The release comes amid an apparent split in the terror group, with ISIS introducing an alleged Boko Haram leader in the summer even as Boko Haram’s longtime chief maintained that he still was in charge.
The students’ release also comes amid pressure from the girls’ families on the Nigerian government to secure their freedom from whomever still held them.
The pressure increased as Boko Haram, or groups claiming to represent it, issued videos over a period of months showing some of the kidnapped students, apparently to prove to the government that some were alive and to make demands, such as the release of captured Boko Haram fighters.
This includes a recording, believed to have been recorded in December, that CNN exclusively obtained in April showing 15 of the girls.
Another video, addressed to the girls’ families in August, shows 50 girls wearing headscarves. A father of one of the captives told CNN that his daughter and other Chibok students were in the video.
In that recording, a militant says that 40 girls were married off. The militant claims some girls were killed in a Nigerian airstrike.
A Boko Haram insider told CNN in August that despite the leadership split, longtime leader Abubakar Shekau still controlled the Chibok girls and was thought to be hiding in the forest.
Beyond the 57 who escaped soon after their capture, the first Chibok student to be recovered was Amina Ali Nkeki, who was found on the outskirts of Sambisa forest in May.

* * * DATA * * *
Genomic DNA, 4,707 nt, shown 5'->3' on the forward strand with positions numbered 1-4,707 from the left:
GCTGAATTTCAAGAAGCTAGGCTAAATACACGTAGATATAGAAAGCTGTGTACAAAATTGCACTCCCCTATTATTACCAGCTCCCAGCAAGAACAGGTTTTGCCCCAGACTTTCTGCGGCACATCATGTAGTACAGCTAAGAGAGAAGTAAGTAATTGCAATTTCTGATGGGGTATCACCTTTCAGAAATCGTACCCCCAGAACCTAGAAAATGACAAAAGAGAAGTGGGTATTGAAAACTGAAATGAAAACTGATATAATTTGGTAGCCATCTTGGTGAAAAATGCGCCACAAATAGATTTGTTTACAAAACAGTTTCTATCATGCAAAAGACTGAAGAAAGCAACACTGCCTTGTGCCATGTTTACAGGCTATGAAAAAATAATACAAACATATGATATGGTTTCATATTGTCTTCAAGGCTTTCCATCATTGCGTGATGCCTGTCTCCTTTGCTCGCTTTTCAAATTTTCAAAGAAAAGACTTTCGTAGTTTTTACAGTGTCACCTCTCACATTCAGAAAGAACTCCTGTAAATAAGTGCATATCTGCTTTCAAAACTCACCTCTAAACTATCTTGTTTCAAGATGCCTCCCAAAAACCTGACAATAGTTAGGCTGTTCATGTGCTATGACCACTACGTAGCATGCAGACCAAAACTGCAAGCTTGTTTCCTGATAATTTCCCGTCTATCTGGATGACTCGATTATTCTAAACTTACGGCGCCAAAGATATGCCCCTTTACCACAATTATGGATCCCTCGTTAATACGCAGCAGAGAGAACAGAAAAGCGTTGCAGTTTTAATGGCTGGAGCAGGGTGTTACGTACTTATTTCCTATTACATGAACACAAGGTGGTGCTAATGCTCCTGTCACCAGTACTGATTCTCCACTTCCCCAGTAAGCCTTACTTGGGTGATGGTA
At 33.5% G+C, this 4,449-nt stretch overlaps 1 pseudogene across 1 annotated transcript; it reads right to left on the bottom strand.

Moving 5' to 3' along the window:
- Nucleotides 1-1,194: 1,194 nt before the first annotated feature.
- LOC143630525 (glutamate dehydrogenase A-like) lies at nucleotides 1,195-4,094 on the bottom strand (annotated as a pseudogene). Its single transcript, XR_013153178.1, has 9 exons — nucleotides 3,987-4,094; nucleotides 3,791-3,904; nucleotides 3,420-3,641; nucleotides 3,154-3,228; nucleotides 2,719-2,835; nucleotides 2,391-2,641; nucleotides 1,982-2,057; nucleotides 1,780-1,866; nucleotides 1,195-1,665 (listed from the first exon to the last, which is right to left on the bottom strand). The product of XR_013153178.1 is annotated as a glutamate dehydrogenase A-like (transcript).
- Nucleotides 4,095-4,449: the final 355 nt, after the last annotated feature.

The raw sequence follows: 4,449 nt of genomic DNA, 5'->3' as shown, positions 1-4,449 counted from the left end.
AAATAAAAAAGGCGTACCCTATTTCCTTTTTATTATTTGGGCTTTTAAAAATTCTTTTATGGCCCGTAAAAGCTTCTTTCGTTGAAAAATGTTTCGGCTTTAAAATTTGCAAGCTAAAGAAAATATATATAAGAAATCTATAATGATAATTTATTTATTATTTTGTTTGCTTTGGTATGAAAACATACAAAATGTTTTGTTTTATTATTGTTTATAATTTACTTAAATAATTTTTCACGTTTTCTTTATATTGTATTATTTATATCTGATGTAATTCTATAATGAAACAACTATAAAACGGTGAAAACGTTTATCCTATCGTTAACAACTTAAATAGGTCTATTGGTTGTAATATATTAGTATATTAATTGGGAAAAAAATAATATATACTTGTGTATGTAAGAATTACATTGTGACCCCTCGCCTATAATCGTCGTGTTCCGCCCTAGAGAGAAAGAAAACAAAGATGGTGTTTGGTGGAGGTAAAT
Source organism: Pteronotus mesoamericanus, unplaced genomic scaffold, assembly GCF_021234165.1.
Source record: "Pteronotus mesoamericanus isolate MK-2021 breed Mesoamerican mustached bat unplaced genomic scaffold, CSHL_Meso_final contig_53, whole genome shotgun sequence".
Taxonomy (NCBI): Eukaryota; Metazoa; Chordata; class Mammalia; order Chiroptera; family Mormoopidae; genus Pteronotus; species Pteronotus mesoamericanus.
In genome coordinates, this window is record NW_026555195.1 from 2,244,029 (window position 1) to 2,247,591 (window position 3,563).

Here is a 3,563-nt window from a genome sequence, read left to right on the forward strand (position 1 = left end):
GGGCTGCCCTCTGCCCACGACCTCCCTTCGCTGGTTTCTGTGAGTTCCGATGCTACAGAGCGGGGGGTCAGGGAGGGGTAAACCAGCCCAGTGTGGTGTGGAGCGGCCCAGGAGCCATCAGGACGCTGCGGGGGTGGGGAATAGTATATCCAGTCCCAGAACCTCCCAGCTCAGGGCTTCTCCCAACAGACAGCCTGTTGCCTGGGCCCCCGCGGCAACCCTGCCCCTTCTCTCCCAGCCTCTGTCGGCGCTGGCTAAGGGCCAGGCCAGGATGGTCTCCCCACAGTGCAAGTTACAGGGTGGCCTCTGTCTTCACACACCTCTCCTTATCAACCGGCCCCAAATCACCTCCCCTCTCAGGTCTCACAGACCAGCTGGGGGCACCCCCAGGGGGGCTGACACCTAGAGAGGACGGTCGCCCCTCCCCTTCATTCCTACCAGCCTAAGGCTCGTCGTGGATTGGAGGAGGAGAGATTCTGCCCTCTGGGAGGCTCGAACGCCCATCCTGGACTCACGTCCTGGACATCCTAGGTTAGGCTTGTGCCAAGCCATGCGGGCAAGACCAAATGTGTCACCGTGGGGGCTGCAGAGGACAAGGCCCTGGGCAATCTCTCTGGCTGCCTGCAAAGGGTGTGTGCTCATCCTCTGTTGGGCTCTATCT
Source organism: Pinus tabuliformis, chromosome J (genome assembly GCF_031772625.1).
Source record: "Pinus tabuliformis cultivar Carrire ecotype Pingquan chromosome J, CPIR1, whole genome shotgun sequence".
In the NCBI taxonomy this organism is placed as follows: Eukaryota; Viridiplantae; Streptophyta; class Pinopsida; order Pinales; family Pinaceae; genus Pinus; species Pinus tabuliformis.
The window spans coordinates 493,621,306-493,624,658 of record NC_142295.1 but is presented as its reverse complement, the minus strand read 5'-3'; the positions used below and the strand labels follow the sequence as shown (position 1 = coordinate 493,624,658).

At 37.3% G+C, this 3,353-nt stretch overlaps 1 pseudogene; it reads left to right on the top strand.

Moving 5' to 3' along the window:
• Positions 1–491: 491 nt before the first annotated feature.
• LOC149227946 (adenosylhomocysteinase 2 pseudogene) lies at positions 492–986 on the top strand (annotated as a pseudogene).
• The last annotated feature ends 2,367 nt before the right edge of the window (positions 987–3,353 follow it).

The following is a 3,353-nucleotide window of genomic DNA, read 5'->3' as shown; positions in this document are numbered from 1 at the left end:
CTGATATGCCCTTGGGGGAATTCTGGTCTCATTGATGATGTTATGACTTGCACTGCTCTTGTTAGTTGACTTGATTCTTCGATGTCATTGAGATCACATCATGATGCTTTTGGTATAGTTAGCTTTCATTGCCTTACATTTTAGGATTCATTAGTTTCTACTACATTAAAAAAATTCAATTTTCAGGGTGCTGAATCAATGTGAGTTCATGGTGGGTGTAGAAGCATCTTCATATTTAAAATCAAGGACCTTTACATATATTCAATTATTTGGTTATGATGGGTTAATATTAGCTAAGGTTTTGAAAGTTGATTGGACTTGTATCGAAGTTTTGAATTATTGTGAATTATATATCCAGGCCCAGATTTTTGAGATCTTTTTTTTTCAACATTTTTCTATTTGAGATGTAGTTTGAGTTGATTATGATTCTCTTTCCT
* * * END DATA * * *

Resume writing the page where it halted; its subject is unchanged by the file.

She was with a man she had married in captivity — allegedly a Boko Haram fighter — and their baby daughter. The man, who told a witness that he, too, had been kidnapped by Boko Haram, was detained by Nigeria’s military.
Amina Ali told CNN in August that she was held hostage by Boko Haram for more than two years, and was married off a year into her ordeal.
Ali said that she didn’t know where her husband was taken after his detention, but that she wanted to be reunited with him. “I’m not comfortable with the way I’m being kept from him,” the 21-year-old said at an undisclosed location in Abuja
Ali said that a dozen captives died in a bombing more than a year ago.
For a year after they were taken, the abducted girls were kept together, she said. Then some of the teenagers — including her — were “given” to the terrorists as wives.
She said her desire to see her mother again gave her courage to flee camp. Asked how she felt about becoming a mother herself while in captivity, her face clouded over and, speaking through an interpreter, she said: “I don’t want to answer.”
Mohammed, the Nigerian information minister, said that Thursday’s release was “not a swap.”
“It is a release, the product of painstaking negotiations and trust on both sides,” he said.
According to the Global Terrorism Index released last year, Boko Haram was the world’s deadliest terrorist group in 2014, before it pledged allegiance to ISIS, the terror group that controls parts of Syria and Iraq.
That year, the GTI said, Boko Haram was responsible for 6,644 deaths, compared with ISIS, which was responsible for 6,073.